The most valuable customers and shareowners are the ones you already have. A simple concept, and yet these valued accounts are lost every year in the scuffle of mergers & acquisitions, changes of address, and death. For the past thirty years members of Dunbar’s leadership team have been restoring financial institutions’ inactive accounts to minimize unclaimed property exposure and maximize the value of assets retained. Dunbar’s philosophy sets the groundwork for long lasting customer and investor relationships.
Owner Location and Inactive Account Re-Engagement
Forty million people move every year and many of them fail to report their new address to their financial institution. Using advanced search techniques, Dunbar specializes in finding lost or dormant shareowners and customers to retain a greater number of assets under management and minimize the total number of assets escheated to the states.
Restoring lines of communication with inactive shareowners and customers is an art and something we have spent decades perfecting. Utilizing its bespoke communication strategies, Dunbar’s seasoned team will exponentially increase the success rate of re-engaging accounts that might otherwise fall under state control.
Dunbar’s advanced search techniques satisfy SEC 17.Ad-17 regulations keeping our clients in compliance with the necessary time-sensitive searches to avoid audits and potential fines.
Beneficiary Location and Estate Recovery
Millions of people die every year. Dunbar specializes in asset recovery for deceased account owners on behalf of estate representatives, heirs, and beneficiaries.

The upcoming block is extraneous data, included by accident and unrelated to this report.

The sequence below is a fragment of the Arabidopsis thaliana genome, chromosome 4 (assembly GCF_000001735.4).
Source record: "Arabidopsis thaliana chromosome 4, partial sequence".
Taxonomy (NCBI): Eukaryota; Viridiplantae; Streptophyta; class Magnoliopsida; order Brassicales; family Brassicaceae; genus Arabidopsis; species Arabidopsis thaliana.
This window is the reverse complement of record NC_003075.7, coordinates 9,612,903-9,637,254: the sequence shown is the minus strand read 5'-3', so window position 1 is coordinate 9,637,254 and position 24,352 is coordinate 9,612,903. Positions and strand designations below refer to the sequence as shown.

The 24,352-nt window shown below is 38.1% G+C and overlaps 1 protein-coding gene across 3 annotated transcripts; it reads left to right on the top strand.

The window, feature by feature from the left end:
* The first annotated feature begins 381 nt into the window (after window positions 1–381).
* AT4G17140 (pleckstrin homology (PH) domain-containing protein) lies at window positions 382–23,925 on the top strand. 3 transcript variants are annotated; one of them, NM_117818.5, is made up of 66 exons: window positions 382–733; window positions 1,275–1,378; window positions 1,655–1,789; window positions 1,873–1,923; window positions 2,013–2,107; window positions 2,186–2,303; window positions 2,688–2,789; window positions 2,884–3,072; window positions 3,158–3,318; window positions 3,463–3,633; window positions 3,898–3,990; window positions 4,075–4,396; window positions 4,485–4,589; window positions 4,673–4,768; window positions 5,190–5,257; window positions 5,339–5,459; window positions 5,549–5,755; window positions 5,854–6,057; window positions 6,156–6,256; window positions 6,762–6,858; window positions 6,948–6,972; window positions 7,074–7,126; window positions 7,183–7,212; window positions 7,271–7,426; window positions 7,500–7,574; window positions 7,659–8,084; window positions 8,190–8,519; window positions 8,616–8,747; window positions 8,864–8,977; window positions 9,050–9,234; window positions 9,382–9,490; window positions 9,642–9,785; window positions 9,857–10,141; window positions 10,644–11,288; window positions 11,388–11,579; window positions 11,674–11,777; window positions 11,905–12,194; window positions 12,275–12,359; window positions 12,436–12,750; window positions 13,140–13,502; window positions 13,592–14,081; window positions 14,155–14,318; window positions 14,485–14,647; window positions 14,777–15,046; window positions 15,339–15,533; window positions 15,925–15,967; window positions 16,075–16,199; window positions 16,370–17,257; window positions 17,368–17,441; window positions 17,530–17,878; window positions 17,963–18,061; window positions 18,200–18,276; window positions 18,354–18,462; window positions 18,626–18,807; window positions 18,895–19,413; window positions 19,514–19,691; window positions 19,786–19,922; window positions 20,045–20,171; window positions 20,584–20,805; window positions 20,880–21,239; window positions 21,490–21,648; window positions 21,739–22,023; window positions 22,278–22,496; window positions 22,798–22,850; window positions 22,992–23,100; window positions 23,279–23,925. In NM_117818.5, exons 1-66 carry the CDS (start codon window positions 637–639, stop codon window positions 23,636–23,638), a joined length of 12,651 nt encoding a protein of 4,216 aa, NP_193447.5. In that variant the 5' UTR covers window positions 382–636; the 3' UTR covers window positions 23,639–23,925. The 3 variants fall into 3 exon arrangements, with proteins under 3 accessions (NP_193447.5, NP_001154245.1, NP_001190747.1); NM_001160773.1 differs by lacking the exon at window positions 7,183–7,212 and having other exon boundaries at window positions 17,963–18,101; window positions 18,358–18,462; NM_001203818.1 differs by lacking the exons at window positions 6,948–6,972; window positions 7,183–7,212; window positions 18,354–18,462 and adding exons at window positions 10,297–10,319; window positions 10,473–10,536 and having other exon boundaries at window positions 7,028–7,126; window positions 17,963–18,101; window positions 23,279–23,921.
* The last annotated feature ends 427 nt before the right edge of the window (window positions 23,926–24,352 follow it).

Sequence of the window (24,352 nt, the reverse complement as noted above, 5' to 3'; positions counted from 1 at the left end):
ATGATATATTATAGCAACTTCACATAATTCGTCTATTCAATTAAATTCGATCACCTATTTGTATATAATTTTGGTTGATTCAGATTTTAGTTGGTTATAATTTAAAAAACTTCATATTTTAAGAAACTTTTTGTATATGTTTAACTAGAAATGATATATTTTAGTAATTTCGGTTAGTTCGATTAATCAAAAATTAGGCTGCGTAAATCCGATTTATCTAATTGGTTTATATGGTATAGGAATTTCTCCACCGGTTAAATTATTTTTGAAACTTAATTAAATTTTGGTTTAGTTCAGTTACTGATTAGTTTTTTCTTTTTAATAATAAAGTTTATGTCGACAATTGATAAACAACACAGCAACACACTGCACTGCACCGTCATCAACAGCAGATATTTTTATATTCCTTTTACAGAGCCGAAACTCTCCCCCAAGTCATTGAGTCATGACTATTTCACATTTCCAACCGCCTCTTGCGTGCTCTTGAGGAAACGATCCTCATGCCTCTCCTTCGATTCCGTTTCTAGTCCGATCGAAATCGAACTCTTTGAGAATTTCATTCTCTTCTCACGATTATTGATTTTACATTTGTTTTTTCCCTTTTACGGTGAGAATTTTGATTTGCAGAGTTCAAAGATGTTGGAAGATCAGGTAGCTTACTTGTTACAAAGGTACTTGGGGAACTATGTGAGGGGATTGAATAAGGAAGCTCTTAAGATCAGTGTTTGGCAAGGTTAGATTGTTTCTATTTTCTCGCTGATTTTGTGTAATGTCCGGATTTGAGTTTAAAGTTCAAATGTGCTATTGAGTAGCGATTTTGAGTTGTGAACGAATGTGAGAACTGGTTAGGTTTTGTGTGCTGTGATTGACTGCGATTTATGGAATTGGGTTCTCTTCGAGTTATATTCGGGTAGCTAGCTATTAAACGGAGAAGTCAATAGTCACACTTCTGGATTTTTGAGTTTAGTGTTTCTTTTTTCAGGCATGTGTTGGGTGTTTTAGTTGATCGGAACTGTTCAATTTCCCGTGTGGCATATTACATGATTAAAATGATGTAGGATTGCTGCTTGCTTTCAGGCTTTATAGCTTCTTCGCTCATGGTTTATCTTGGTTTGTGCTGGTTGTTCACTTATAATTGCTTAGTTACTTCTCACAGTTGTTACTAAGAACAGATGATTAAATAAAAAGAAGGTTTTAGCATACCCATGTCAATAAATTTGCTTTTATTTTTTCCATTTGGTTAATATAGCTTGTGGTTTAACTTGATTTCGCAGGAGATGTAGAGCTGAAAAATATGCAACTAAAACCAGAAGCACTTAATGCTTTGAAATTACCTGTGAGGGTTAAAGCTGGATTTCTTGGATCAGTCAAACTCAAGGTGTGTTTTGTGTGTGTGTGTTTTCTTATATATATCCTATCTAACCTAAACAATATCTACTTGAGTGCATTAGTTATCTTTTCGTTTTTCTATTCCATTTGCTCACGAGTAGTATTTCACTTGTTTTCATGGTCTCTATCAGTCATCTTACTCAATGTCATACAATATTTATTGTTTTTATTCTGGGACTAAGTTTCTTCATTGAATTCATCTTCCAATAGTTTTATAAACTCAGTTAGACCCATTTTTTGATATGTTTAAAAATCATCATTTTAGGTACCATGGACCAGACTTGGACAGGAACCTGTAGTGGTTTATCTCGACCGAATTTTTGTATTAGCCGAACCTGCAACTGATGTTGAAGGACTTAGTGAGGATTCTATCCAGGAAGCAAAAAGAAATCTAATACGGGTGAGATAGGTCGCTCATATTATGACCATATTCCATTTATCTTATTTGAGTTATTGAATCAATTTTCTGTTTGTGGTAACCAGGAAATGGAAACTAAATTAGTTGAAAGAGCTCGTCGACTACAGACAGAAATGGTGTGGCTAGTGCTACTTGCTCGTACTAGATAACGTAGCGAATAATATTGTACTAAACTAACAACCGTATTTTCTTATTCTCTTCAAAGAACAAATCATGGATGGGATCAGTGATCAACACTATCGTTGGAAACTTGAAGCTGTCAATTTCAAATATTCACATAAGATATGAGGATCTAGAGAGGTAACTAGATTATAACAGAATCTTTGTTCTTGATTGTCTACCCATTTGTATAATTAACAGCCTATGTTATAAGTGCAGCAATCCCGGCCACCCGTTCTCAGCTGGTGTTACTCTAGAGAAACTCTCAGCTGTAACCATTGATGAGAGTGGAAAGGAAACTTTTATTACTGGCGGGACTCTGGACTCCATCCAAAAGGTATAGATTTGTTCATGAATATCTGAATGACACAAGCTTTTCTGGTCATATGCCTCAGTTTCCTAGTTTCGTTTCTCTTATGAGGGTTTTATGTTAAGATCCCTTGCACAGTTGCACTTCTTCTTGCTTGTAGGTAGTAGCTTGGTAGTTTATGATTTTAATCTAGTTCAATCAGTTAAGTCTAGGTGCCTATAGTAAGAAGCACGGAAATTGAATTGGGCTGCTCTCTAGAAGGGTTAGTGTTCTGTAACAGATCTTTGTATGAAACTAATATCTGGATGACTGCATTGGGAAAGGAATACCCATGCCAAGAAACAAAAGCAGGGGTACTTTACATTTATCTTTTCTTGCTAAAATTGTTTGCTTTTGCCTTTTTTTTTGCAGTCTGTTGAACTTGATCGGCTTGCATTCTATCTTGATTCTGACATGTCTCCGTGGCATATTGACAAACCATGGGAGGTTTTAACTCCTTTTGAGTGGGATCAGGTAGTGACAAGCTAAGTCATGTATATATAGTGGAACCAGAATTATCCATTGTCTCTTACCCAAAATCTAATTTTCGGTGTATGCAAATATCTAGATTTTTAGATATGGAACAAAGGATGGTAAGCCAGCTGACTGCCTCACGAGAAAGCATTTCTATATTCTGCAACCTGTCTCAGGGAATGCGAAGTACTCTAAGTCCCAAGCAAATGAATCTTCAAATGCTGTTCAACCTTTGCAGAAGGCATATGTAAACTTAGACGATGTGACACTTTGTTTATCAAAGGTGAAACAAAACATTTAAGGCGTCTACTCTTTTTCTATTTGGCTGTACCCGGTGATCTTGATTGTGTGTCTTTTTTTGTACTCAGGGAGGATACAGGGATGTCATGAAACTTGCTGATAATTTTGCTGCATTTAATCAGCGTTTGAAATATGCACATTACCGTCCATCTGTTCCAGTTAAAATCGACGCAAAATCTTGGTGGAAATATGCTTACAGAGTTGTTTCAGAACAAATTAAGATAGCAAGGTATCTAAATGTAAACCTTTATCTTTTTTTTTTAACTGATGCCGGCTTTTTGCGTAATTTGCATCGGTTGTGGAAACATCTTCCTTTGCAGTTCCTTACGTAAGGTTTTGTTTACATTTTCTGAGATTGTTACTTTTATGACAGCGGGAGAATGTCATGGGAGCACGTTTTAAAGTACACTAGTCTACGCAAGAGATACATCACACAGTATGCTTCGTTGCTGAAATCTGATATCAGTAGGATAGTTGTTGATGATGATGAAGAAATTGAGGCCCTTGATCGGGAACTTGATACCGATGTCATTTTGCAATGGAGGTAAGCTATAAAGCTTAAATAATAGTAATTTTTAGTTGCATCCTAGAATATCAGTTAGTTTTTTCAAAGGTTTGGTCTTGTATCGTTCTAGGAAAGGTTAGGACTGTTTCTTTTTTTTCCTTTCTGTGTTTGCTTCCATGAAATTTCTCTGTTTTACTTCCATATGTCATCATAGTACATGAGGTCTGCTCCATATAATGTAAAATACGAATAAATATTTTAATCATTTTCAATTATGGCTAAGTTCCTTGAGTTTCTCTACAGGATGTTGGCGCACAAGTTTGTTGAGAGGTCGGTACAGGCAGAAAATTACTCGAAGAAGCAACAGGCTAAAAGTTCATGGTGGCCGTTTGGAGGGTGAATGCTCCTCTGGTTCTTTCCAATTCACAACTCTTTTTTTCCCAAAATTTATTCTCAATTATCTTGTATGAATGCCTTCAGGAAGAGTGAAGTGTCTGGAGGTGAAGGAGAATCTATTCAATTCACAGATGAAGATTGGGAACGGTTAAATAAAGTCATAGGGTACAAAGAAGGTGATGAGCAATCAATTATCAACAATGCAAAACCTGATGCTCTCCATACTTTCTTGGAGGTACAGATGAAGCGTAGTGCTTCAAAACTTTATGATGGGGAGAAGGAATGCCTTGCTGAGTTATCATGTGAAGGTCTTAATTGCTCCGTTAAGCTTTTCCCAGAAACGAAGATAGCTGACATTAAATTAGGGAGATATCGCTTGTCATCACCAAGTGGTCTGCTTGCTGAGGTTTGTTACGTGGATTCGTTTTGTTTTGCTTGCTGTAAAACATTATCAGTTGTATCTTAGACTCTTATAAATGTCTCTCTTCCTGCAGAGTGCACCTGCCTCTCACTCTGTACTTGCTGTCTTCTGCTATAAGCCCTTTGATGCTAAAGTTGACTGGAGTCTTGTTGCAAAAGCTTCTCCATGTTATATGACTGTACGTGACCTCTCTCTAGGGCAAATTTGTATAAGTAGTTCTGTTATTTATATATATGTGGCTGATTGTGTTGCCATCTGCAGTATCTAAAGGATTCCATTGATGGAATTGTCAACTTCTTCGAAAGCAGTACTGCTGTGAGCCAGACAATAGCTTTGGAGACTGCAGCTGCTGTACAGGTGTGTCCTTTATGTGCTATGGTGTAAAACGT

Dunbar’s team has over thirty years of experience in locating and contacting estate representatives to assist in the complex and often arduous process of transferring a potentially escheatable asset to where it rightfully belongs.
Dunbar believes all beneficiaries and heirs should be contacted and made aware of any outstanding estate assets. This philosophy leads to a reduction of escheatable accounts which lower our clients unclaimed property liability and likelihood of penalties.
Post Merger Solutions
Following a merger, acquisition or reverse stock split, anywhere from 5% to 15% of un-exchanged shareowners unknowingly relinquish their rights of ownership. Obligatory letters of transmittal from transfer agents can be painfully tedious, leaving owners unaware of their own vulnerability and neglectful of their responsibility to send back paperwork in a timely manner. It takes a collaborative, anticipatory and deliberate strategy to ensure an organized response to an often-chaotic process.
Dunbar systematically links shareholders to what is rightfully theirs by using clear communication to help unexchanged shareholders understand the process. This creates a win/win resolution for all involved parties.
Corporate Asset Recovery
As with individual account owners, companies themselves are at risk of having unclaimed funds escheated to the states. Those companies at risk include any that have engaged in mergers or acquisitions, name or address changes, or considerable inter-business dealings. Dunbar’s advanced technology, systems and process, are used to recover corporate assets that have abandoned to various government institutions. Our team has had success recovering assets for many Fortune 500 companies.
Common forms of Corporate Unclaimed Property: Vendor Payments, Refunds & Rebates, Premium Refunds on Insurance Policies, Customer Overpayments.
Full Service Unclaimed Property Needs
Dunbar is a full-service unclaimed property firm. We specialize in the location and re-engagement of your dormant and lost customers and shareowners. Dunbar facilitates all of your unclaimed property needs including but not limited to the following items:
- Exposure Quantification and Analysis
- Annual Unclaimed Property Reporting and Escheatment
- Audit Defense
- State Required Due-Diligence Mailings
- Negotiation of Voluntary Disclosure Agreements
- Policies and Procedures
Dunbar leverages its network of industry specialists to provide our clients with the best resources based on their size and priorities.